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Eggs and Agencies

August 31, 2010
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Eggs and Agencies

You might want to finish your bibimbap before reading this post. The salmonella outbreak that led to the largest egg recall in American history has now led to a disturbing Food and Drug Administration report about conditions on the Iowa farms where the eggs originated. The Chicago Tribune notes that the report’s grisly details include horrors such as “barns with dozens of holes chewed by rodents that mice, insects, and wild birds used to enter and live inside the barns.… manure built up in 4- to 8-foot-tall piles in pits below the hen houses, in such quantities that it pushed pit doors open, allowing rodents and other wild animals access to hen houses.” The farms in question are among the largest in the nation, and nearly half a billion eggs have been recalled. Given the extent and nature of the problems the inspectors have documented, it is clear the facilities haven’t been visited by the FDA in a fairly long time. This kind of regulatory failure is the focus of Rena Steinzor and Sidney Shapiro’s The People’s Agents and the Battle to Protect the American Public: Special Interests, Government, and Threats to Health, Safety, and the Environment. Steinzor and . . .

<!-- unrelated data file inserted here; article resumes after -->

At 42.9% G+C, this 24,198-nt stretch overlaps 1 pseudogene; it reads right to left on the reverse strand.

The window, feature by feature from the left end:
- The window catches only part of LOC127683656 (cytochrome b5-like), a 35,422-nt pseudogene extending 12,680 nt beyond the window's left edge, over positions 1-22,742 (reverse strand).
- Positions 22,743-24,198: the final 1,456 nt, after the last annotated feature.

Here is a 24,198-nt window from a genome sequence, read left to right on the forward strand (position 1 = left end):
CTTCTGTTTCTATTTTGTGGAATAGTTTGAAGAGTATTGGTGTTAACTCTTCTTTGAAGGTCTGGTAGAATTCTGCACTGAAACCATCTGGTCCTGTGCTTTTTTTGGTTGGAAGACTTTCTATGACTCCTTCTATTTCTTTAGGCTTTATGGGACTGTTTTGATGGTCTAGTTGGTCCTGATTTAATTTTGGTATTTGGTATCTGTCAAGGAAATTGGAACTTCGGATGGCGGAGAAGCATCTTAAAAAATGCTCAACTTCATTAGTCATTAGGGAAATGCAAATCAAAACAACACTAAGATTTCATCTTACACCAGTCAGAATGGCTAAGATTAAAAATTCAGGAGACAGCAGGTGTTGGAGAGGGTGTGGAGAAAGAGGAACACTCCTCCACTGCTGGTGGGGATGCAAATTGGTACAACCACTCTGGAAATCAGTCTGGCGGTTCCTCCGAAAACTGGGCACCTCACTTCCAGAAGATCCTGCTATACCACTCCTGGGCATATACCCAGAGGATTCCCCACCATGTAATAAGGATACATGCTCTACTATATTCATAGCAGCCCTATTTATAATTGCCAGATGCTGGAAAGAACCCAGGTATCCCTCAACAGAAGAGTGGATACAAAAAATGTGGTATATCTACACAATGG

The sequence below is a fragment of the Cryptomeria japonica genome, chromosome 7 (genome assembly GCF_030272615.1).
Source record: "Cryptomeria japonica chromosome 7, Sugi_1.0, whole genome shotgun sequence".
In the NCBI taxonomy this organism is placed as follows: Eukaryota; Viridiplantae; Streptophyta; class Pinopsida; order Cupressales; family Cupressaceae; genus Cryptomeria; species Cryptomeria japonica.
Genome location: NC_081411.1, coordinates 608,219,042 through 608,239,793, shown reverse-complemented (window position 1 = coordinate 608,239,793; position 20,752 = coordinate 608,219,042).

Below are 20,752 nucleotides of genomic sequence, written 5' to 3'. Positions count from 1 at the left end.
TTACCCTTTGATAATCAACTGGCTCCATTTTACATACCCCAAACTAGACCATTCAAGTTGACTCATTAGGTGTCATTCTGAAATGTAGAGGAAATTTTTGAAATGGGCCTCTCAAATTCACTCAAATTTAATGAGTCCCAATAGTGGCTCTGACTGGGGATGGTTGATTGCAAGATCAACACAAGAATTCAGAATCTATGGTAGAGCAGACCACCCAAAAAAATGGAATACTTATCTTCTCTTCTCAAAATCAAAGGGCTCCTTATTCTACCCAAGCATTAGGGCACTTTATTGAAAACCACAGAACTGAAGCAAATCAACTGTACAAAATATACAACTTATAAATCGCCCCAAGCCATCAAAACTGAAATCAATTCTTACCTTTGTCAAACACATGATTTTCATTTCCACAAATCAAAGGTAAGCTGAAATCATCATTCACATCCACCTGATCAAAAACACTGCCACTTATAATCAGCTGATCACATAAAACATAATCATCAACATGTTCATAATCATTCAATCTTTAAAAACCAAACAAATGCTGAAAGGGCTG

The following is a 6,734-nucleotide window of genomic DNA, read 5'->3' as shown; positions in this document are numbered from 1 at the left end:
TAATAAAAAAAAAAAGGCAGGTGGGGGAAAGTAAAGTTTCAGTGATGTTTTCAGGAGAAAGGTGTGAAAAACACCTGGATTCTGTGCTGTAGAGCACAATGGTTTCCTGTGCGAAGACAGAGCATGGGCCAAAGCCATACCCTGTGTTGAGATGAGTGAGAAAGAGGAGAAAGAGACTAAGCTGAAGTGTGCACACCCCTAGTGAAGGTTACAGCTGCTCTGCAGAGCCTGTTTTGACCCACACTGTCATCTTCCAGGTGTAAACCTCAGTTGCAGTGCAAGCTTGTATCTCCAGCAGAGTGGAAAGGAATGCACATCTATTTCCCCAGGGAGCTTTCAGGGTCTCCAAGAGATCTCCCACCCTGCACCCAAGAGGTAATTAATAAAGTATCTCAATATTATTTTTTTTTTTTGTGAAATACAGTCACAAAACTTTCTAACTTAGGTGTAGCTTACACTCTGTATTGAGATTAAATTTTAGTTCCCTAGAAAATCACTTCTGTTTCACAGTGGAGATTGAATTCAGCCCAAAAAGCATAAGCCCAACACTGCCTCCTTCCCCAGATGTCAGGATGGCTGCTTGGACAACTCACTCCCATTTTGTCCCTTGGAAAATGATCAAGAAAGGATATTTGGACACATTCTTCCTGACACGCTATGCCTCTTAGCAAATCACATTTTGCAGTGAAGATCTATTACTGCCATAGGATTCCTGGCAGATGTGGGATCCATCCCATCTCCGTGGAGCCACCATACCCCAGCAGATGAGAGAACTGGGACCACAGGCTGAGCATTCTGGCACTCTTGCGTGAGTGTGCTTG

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Interview with Robert K. Elder, author of Last Words of the Executed

August 5, 2010
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Interview with Robert K. Elder, author of Last Words of the Executed

Earlier today the New Yorker‘s Book Bench blog posted an interview with Robert K. Elder, author of Last Words of the Executed. In the interview Elder discusses how he came across the idea for his book and some of the fascinating historical and cultural insights it offers, including an interesting, albeit morbid, discussion of how various methods of execution—from the firing squad, to the gas chamber, to the electric chair, “a.k.a. Old Sparky”—influenced the final expressions of the prisoners. Read it online at the Book Bench blog. Read excerpts from the book. . . .

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Robert K. Elder’s Last Words of the Executed on WGN

July 27, 2010
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Robert K. Elder’s Last Words of the Executed on WGN